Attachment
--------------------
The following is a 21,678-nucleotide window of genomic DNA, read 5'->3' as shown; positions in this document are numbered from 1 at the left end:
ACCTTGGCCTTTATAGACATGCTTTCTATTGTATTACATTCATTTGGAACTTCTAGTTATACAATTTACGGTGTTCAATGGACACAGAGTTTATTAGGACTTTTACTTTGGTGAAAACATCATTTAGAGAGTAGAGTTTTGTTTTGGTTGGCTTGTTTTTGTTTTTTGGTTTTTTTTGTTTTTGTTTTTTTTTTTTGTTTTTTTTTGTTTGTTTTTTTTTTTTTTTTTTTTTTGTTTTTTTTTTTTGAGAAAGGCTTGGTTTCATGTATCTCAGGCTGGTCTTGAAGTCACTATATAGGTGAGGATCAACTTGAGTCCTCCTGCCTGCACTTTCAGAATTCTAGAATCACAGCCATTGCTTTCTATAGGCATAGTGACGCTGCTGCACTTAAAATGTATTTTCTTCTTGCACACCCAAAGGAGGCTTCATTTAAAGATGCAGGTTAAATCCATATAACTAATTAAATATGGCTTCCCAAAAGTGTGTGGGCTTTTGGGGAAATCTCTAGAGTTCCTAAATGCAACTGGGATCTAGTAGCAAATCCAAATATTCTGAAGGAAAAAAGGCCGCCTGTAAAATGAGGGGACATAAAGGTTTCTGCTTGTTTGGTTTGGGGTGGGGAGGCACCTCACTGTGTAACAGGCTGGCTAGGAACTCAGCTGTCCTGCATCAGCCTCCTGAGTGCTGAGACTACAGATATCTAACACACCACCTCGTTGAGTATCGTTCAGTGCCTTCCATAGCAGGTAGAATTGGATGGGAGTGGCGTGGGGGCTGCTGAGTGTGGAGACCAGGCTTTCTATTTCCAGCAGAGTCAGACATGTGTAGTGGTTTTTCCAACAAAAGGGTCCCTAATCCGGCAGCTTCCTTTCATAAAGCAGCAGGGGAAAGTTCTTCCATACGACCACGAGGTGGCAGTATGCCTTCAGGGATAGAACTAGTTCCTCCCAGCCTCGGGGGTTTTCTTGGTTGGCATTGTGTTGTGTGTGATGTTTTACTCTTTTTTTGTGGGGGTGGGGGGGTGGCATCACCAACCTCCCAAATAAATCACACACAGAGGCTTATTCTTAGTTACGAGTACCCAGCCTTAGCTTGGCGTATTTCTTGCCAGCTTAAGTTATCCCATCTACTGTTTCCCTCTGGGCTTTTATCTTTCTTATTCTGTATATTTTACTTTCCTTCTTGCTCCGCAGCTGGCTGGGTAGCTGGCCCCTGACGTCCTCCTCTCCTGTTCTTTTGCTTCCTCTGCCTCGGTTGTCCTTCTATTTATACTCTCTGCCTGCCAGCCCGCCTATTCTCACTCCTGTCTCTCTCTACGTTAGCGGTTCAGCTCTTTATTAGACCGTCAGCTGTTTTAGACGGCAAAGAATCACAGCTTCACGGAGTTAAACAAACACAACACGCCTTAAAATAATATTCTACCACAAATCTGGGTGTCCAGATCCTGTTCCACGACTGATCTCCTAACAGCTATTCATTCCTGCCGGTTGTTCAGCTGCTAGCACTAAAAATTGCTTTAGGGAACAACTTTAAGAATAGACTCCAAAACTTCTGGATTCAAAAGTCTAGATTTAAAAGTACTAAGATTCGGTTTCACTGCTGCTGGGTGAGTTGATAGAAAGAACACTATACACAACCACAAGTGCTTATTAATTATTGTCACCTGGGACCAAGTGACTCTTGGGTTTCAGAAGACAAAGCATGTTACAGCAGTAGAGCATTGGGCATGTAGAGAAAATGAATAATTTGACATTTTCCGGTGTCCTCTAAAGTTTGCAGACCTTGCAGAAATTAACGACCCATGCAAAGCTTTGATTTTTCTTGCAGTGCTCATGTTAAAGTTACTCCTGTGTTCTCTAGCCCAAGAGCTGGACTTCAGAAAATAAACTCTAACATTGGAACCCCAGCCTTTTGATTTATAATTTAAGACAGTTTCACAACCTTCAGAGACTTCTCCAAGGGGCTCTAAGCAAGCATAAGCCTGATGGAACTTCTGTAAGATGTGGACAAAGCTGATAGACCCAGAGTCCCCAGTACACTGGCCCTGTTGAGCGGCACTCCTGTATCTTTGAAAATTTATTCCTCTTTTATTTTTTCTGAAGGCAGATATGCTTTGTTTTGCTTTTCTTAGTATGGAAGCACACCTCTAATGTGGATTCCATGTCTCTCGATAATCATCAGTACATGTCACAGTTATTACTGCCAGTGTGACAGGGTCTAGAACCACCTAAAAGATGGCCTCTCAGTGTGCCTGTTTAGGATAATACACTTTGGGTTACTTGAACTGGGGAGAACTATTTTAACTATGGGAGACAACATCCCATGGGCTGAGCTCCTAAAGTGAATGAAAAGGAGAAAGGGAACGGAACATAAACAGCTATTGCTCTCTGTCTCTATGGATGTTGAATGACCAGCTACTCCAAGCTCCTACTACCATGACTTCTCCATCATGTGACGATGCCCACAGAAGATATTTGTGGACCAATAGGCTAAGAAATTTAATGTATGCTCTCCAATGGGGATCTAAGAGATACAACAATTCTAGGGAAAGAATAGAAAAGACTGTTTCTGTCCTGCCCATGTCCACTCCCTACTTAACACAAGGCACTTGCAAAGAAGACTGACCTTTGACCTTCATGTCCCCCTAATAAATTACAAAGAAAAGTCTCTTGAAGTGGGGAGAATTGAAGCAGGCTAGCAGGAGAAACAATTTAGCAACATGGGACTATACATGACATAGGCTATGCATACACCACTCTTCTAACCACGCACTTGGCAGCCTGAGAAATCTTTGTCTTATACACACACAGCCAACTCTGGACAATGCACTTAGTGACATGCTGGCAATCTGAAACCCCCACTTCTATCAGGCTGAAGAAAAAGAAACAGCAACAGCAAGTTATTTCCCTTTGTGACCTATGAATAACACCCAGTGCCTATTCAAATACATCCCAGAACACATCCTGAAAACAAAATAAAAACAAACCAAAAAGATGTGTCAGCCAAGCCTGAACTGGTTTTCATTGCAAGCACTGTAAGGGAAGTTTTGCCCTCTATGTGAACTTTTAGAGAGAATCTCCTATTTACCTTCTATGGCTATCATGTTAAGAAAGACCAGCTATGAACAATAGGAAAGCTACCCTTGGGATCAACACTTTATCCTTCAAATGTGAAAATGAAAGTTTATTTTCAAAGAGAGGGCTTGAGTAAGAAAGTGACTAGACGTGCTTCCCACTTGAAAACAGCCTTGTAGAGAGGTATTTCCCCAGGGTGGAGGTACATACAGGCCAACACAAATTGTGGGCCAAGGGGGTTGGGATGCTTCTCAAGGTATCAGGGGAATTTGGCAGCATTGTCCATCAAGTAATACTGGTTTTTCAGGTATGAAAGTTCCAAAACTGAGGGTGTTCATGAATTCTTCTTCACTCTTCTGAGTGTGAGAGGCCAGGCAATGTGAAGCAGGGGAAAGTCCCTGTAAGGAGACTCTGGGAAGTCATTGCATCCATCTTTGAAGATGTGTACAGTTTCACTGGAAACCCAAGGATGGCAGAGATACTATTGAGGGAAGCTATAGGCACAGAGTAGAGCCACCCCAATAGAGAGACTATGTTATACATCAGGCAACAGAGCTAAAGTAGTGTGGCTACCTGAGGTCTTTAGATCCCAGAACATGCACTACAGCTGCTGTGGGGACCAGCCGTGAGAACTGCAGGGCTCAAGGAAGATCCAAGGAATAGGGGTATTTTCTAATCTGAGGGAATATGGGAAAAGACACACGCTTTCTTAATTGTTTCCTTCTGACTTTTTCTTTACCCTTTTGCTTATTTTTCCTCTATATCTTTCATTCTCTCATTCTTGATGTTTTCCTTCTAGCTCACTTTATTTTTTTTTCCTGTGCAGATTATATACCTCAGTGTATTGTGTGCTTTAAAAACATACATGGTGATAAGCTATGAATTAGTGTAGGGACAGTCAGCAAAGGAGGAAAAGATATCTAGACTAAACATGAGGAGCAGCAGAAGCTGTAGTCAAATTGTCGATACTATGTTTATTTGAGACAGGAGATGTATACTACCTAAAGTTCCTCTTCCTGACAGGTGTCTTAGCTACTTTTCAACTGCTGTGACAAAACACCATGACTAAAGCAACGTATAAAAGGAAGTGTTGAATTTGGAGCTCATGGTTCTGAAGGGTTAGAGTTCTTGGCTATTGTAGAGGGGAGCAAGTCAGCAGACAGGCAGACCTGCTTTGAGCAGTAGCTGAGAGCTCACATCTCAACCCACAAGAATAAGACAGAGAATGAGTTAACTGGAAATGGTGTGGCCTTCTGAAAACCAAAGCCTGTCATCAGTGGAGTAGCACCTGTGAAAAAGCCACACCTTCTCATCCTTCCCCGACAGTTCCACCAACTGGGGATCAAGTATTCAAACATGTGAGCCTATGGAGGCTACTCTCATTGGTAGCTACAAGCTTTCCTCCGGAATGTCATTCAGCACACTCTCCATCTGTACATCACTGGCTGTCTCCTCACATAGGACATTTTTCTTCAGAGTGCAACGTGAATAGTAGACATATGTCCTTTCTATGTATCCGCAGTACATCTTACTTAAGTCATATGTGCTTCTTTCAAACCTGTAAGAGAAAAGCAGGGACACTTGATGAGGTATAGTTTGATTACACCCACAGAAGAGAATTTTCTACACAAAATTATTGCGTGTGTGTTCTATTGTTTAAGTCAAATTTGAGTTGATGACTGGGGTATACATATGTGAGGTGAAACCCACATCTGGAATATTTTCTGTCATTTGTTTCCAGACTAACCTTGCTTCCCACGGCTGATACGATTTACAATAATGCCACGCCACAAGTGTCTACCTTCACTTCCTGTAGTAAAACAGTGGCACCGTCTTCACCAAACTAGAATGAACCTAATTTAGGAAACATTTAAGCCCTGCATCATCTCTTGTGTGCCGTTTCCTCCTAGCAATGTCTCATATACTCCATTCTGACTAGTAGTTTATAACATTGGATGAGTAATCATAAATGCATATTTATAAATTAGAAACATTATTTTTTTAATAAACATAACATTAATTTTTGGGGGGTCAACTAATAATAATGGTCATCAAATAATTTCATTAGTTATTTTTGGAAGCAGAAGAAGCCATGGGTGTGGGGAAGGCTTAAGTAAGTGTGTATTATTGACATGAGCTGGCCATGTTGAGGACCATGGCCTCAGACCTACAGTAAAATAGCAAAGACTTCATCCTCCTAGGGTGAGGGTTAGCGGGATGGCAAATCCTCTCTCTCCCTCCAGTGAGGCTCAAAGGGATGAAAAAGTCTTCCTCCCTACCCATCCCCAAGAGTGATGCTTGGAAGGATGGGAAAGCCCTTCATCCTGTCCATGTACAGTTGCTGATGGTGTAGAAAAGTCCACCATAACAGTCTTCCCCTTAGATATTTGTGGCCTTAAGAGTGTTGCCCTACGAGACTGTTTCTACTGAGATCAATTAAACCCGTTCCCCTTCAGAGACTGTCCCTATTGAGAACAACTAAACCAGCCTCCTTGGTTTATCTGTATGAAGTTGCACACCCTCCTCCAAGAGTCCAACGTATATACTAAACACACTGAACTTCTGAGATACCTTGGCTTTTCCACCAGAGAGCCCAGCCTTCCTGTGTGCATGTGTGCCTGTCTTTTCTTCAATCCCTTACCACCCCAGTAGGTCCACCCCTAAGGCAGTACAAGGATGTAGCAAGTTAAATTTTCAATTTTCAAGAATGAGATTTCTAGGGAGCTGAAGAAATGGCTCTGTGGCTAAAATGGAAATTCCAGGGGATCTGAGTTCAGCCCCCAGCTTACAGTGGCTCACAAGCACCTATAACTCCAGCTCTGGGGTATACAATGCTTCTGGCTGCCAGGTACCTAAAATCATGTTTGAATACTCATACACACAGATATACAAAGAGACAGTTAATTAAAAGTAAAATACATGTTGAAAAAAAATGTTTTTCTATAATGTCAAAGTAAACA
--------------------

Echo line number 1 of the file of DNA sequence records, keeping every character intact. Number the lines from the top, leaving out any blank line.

The following is a 21,678-nucleotide window of genomic DNA, read 5'->3' as shown; positions in this document are numbered from 1 at the left end: